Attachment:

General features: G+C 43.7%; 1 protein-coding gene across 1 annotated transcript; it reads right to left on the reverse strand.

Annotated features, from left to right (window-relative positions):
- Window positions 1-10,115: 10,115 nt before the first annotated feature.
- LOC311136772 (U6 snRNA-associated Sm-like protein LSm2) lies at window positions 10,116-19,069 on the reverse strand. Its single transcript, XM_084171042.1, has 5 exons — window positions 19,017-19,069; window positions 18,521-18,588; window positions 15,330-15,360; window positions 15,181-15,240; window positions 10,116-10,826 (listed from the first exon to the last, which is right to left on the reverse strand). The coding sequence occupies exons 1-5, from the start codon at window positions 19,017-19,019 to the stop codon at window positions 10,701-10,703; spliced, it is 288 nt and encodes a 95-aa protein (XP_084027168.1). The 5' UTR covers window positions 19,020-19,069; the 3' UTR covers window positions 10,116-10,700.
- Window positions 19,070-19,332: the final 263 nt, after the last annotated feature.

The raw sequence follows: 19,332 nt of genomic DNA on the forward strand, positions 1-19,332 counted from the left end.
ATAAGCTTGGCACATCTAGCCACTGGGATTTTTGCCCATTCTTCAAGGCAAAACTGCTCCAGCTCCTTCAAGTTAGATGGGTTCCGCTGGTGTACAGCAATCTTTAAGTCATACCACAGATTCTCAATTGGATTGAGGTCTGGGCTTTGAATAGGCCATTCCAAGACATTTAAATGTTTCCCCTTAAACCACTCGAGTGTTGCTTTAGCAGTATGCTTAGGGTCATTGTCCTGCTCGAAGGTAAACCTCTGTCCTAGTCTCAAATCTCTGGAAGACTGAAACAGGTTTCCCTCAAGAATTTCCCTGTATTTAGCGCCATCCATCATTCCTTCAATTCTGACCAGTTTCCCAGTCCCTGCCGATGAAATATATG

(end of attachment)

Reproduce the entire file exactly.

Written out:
General features: G+C 43.7%; 1 protein-coding gene across 1 annotated transcript; it reads right to left on the reverse strand.

Annotated features, from left to right (window-relative positions):
- Window positions 1-10,115: 10,115 nt before the first annotated feature.
- LOC311136772 (U6 snRNA-associated Sm-like protein LSm2) lies at window positions 10,116-19,069 on the reverse strand. Its single transcript, XM_084171042.1, has 5 exons — window positions 19,017-19,069; window positions 18,521-18,588; window positions 15,330-15,360; window positions 15,181-15,240; window positions 10,116-10,826 (listed from the first exon to the last, which is right to left on the reverse strand). The coding sequence occupies exons 1-5, from the start codon at window positions 19,017-19,019 to the stop codon at window positions 10,701-10,703; spliced, it is 288 nt and encodes a 95-aa protein (XP_084027168.1). The 5' UTR covers window positions 19,020-19,069; the 3' UTR covers window positions 10,116-10,700.
- Window positions 19,070-19,332: the final 263 nt, after the last annotated feature.

The raw sequence follows: 19,332 nt of genomic DNA on the forward strand, positions 1-19,332 counted from the left end.
ATAAGCTTGGCACATCTAGCCACTGGGATTTTTGCCCATTCTTCAAGGCAAAACTGCTCCAGCTCCTTCAAGTTAGATGGGTTCCGCTGGTGTACAGCAATCTTTAAGTCATACCACAGATTCTCAATTGGATTGAGGTCTGGGCTTTGAATAGGCCATTCCAAGACATTTAAATGTTTCCCCTTAAACCACTCGAGTGTTGCTTTAGCAGTATGCTTAGGGTCATTGTCCTGCTCGAAGGTAAACCTCTGTCCTAGTCTCAAATCTCTGGAAGACTGAAACAGGTTTCCCTCAAGAATTTCCCTGTATTTAGCGCCATCCATCATTCCTTCAATTCTGACCAGTTTCCCAGTCCCTGCCGATGAAATATATG